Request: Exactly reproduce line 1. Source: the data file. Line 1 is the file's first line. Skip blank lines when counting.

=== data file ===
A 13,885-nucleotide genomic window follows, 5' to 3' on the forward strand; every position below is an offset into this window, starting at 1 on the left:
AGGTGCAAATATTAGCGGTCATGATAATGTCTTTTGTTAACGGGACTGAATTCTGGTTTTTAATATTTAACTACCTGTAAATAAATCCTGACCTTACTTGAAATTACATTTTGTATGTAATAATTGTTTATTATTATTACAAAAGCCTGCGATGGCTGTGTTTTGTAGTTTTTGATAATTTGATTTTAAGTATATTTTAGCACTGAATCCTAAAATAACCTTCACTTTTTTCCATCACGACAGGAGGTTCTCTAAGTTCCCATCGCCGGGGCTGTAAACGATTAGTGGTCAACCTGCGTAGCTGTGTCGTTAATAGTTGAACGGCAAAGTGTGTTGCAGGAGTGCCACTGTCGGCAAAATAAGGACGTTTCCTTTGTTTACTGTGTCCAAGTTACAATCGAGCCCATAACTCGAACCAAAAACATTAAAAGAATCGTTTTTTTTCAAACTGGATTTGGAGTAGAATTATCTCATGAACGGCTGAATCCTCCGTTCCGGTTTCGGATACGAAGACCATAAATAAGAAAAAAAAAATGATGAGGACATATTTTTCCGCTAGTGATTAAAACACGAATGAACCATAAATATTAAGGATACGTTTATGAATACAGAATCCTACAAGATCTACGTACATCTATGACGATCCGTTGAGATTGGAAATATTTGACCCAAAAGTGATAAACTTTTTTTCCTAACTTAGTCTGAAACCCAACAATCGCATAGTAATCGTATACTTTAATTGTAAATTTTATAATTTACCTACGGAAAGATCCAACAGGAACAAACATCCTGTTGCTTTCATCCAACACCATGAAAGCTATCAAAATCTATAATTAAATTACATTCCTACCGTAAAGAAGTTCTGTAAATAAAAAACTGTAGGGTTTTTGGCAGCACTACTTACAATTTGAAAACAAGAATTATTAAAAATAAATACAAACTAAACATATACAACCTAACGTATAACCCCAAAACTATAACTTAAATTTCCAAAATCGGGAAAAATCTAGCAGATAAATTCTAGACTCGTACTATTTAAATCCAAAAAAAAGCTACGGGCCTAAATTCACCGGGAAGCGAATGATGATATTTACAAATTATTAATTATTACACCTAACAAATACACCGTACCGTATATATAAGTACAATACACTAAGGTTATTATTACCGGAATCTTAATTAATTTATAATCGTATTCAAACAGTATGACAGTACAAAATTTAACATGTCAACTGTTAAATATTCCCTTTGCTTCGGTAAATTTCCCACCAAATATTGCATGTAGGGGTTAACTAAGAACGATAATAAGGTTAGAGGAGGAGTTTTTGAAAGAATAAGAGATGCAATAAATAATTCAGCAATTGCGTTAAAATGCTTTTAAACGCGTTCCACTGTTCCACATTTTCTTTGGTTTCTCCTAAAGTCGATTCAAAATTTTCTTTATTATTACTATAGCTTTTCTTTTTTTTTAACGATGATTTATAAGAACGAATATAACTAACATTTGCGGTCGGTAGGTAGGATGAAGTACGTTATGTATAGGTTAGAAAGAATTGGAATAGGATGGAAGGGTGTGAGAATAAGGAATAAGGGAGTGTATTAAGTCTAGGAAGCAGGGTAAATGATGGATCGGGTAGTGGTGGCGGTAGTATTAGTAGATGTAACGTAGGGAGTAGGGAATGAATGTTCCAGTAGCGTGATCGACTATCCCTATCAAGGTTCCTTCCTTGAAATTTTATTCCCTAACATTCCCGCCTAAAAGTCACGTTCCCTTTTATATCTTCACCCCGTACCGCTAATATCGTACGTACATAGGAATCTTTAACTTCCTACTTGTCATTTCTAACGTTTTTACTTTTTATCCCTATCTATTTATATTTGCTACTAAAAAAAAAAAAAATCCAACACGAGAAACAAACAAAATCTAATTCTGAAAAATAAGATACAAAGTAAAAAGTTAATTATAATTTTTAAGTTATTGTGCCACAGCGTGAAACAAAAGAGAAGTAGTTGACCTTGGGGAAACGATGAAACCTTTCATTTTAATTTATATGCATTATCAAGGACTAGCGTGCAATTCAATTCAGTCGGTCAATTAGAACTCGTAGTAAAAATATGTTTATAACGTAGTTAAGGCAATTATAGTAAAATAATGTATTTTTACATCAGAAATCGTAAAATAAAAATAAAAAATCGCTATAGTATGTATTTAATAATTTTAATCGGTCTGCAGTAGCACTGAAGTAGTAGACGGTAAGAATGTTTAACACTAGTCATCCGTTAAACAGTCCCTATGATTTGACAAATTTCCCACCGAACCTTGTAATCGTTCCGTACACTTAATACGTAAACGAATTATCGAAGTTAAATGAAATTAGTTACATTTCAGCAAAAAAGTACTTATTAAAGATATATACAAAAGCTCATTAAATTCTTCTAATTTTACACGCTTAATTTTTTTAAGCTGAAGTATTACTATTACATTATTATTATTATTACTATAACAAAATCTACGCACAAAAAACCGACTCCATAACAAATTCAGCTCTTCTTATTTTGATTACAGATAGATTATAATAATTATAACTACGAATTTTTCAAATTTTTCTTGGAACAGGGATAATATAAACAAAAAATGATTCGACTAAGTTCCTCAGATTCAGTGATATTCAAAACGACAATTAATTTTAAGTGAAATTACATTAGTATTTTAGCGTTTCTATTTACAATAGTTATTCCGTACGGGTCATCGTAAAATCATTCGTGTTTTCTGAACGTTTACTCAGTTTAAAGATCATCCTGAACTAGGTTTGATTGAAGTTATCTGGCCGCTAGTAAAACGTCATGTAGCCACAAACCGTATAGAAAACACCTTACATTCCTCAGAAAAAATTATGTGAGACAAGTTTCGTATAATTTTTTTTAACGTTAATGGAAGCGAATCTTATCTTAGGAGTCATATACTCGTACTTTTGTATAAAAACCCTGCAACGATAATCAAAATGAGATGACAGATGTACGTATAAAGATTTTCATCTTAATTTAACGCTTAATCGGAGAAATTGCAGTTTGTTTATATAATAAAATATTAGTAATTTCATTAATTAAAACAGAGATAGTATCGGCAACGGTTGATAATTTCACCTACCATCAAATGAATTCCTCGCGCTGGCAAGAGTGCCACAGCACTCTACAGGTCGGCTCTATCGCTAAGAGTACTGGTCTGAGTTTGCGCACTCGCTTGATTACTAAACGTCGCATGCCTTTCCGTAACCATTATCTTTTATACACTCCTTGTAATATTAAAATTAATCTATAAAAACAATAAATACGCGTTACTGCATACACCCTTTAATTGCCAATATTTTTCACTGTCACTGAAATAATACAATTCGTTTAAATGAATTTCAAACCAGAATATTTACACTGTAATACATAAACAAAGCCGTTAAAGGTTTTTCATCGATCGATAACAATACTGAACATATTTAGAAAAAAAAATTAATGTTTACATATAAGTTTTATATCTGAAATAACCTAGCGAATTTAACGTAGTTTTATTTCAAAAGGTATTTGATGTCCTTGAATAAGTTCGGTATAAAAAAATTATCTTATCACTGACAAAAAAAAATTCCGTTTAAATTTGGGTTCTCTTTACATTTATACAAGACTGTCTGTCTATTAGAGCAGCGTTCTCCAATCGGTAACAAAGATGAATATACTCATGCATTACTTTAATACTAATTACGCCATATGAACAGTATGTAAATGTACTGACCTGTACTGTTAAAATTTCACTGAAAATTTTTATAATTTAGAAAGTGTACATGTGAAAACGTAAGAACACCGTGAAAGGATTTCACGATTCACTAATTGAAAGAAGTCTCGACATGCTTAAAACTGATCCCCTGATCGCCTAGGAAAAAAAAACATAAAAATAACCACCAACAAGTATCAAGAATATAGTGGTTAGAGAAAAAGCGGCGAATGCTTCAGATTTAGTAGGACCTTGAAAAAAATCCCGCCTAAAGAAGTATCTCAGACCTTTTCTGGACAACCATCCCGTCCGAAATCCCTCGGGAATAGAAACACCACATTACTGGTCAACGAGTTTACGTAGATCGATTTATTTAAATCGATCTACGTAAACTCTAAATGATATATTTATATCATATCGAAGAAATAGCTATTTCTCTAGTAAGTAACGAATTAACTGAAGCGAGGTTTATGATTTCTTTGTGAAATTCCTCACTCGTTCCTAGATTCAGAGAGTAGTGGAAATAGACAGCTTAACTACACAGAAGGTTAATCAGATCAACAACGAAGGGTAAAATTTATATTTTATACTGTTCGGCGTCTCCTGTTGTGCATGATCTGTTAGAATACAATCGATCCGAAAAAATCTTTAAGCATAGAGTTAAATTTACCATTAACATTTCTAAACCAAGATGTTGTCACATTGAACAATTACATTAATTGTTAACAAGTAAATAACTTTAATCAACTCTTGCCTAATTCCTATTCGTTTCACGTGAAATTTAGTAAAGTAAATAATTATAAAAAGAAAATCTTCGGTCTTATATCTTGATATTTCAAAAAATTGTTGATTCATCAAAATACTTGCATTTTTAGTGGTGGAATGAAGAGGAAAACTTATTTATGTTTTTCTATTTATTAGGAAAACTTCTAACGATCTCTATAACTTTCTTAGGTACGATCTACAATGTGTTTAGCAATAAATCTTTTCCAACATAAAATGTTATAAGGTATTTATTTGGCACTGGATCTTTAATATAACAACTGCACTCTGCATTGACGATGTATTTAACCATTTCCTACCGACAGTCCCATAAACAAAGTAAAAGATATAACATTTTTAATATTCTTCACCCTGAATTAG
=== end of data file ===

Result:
A 13,885-nucleotide genomic window follows, 5' to 3' on the forward strand; every position below is an offset into this window, starting at 1 on the left: